Lightweight nutless connecting rods.
Iridium-tip spark plugs improve fuel combustion and performance.
Dual Stage Fuel Injection (DSFI).
46mm throttle bodies feature Denso injectors with lightweight valving for faster reaction time and 12 holes per injector to optimize mixture atomization, combustion efficiency and power.
Auto-enriching system is integrated into programmed fuel injection (PGM-FI) module, eliminating the need for a manual choke.
New idle-air control valve (IACV) minimizes torque reaction and smoothness response to small throttle changes through gradual reductions of air and fuel intake when the throttle is opened and closed.
New Ignition Interrupt Control system works with IACV and FI mapping to enhance driveability.
Smaller and lighter ECU provides two 3-D fuel-injection maps for each cylinder and two 3-D ignition maps for cylinder pairs, creating ideal fuel-mixture and spark-advance settings for superb rideability.
MotoGP-derived twin ram-air system allows high volume of cooler air to the 9.7-liter airbox for linear power delivery and incredible engine performance.
Butterfly valves inside the ram-air ducts open and close depending on throttle opening and engine rpm for optimum performance.
High-capacity radiator incorporates twin cooling fans and allows a more compact cowl for reduced drag coefficient.
-Maintenance-free automatic cam-chain tensioner.
Starter gears located on the right side to produce narrow engine and increased lean angle.
Unique slipper-clutch design uses a center-cam-assist mechanism for easier actuation. Unlike an ordinary slipper clutch where the pressure plate moves side to side, the Honda clutch moves both the center cam assist and the pressure plate to provide additional slipper effect.
Nine-plate clutch is compact and tough, featuring durable friction-plate material.
New extremely compact exhaust system incorporates a catalyzer and control valve in mid-muffler design that reduces rear bodywork size and significantly improves mass centralization, reducing roll and yaw inertia.
Durable #530 O-ring – sealed drive chain.
-Lightweight Hollow Fine Die-Cast twin-spar aluminum frame utilizes MotoGP technology.
New aluminum subframe is lightweight and easily removed for easy maintenance.
MotoGP-derived Honda Electronic Steering Damper (HESD).
43mm inverted aluminum-slider Honda Multi-Action System (HMAS) cartridge front fork features spring preload and rebound and compression damping adjustability, and offers precise action and unparallel rigidity.
Exclusive, MotoGP-derived Unit Pro-Ling rear Suspension.
Front brake system features radial-mounted four-piston calipers and 320mm floating discs, and rear brake system uses a 220mm disc with a single-piston caliper for exceptional stopping power.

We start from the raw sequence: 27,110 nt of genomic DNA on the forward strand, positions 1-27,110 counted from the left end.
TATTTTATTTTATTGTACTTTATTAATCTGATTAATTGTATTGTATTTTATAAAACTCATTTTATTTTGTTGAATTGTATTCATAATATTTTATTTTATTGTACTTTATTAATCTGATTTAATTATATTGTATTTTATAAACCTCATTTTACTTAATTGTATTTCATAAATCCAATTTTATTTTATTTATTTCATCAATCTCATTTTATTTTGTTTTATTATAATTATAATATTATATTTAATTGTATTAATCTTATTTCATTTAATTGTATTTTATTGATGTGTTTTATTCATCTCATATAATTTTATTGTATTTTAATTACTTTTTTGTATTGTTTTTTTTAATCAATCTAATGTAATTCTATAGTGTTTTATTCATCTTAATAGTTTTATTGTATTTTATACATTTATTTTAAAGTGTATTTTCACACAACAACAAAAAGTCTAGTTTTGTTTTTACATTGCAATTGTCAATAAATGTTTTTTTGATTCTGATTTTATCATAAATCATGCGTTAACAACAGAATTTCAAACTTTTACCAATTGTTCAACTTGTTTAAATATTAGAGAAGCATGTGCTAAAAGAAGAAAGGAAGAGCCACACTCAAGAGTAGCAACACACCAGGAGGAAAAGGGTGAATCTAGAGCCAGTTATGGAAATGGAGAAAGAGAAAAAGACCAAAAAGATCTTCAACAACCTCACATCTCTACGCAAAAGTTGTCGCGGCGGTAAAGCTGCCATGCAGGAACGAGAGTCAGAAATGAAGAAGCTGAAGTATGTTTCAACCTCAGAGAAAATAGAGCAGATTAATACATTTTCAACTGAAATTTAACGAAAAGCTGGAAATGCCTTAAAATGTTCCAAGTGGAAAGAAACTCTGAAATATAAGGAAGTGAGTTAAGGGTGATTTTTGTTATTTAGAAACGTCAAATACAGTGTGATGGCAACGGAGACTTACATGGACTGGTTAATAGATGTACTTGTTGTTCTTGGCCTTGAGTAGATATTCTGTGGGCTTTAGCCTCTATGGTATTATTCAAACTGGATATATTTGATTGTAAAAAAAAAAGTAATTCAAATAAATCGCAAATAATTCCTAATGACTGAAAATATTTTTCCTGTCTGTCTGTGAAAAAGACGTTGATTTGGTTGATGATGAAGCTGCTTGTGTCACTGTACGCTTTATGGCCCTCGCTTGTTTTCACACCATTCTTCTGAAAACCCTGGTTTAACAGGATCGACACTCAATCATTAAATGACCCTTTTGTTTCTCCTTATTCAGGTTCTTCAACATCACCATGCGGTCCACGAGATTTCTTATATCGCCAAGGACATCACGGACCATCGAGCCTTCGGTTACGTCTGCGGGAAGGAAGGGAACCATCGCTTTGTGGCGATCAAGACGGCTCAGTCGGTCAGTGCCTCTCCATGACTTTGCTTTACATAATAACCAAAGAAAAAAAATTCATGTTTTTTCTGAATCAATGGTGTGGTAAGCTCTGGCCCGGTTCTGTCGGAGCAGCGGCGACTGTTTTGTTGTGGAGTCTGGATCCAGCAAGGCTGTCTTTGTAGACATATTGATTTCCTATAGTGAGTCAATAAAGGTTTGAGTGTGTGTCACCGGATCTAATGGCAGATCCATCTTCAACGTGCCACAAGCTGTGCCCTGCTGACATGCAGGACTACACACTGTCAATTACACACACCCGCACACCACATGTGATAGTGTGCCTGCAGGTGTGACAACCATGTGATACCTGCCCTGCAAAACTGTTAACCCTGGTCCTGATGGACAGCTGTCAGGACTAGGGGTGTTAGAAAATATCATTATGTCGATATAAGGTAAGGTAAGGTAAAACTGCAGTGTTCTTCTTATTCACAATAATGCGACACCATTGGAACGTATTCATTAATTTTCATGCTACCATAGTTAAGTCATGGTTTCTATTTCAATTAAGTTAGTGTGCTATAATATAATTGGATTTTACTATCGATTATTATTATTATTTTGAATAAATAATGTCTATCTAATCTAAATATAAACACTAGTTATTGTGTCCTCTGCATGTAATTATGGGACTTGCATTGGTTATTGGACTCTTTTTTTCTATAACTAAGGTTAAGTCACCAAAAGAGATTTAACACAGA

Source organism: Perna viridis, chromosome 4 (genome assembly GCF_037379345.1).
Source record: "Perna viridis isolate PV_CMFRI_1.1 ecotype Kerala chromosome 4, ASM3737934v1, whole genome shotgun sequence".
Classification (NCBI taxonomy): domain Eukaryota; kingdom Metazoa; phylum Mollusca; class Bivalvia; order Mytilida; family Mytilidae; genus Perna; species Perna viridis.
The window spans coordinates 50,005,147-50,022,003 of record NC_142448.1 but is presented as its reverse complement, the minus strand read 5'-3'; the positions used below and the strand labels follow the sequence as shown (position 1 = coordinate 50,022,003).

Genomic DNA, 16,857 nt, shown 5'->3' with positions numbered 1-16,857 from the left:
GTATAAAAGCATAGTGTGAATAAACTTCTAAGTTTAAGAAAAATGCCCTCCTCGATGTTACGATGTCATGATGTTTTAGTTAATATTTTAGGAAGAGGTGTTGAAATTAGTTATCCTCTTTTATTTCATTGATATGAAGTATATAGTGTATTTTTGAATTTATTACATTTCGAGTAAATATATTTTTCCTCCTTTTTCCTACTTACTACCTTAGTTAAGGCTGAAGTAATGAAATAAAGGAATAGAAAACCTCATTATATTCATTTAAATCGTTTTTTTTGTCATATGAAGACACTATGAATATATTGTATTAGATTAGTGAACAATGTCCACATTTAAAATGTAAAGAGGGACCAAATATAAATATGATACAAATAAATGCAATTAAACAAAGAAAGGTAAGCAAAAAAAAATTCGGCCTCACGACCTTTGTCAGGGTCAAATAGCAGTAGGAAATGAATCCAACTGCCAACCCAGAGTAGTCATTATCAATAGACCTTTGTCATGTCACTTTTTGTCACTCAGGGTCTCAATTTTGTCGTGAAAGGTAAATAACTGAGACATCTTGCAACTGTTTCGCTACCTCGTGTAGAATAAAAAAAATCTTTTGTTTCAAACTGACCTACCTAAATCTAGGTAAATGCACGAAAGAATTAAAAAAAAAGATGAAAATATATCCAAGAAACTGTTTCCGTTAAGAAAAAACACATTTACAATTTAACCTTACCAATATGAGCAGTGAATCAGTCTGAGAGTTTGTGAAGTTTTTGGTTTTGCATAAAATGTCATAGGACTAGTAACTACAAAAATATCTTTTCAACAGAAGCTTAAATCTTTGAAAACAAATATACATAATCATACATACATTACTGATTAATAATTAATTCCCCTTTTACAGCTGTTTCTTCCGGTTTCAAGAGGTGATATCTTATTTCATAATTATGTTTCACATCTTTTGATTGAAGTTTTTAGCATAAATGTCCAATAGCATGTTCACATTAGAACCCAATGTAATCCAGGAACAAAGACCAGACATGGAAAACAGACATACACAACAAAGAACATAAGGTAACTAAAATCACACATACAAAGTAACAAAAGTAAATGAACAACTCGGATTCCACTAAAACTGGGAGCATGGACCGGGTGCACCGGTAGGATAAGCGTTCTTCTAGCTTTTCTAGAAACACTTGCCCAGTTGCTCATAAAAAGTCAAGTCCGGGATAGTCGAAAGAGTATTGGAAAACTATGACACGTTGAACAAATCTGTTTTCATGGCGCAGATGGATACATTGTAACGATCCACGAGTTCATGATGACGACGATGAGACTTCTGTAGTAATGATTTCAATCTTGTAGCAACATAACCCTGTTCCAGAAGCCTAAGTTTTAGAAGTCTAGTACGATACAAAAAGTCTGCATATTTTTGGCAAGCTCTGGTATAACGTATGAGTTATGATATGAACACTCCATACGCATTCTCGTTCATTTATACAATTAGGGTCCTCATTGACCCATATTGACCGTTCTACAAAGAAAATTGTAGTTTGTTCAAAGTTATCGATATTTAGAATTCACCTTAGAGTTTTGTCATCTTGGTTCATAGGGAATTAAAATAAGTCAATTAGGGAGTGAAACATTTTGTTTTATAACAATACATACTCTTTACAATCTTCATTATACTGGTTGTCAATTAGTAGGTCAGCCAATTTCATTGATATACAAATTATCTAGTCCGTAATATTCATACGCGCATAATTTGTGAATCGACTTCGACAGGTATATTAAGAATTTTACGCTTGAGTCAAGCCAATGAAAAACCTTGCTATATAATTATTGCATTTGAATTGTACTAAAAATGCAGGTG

Front discs with 72 holes of four different diameters for lighter weight and improved feel.
Super-light aluminum-alloy hollow-spoke wheels feature race-spec 3.5 x 17-inch front and 6.0 x 17-inch rear dimensions.
Centrally mounted 4.7-gallon fuel tank is positioned low in the frame, increasing mass centralization and allowing a more compact design. This design positions the rider further forward for optimum handling.
-New ergonomic triangle lets rider sit 10mm farther forward and 10mm lower than previous-generation CBR1000RR. Handlebars are 6.5mm higher and 2mm forward.
High-capacity 400-watt AC generator.
High-tech instrument display features tachometer, plus LCD readouts for speedometer, coolant temperature, odometer, two tripmeters and a clock, mpg and average fuel consumption. A low-fuel LED light and shift-indicator light are located above the LCD.
Line-beam headlight features two-piece reflector design utilizing two H7 bulbs for optimum light distribution and unique compact design.
LED taillight for lighter weight and improved appearance.
Plastic tank shell cover protects tank and airbox.
Convenient ignition switch/fork lock for added security.
Folding aerodynamic mirrors.
Convenient push-to-cancel turn-signal switch.
New maintenance-free battery is 2.2 pounds lighter.
Transferable one-year, unlimited-mileage limited warranty; extended coverage available with a Honda Protection Plan.
Purchase of a new, previously unregistered Honda USA-certified unit by an individual retail user in the United States qualifies the owner for a one-year complimentary membership in the Honda Rider’s Club of America.
-Color-Matched Passenger Seat Cowl, U-Lock, CBR Racing Cycle Cover, Carbon-Fiber Accents. Limited color run, less than 500.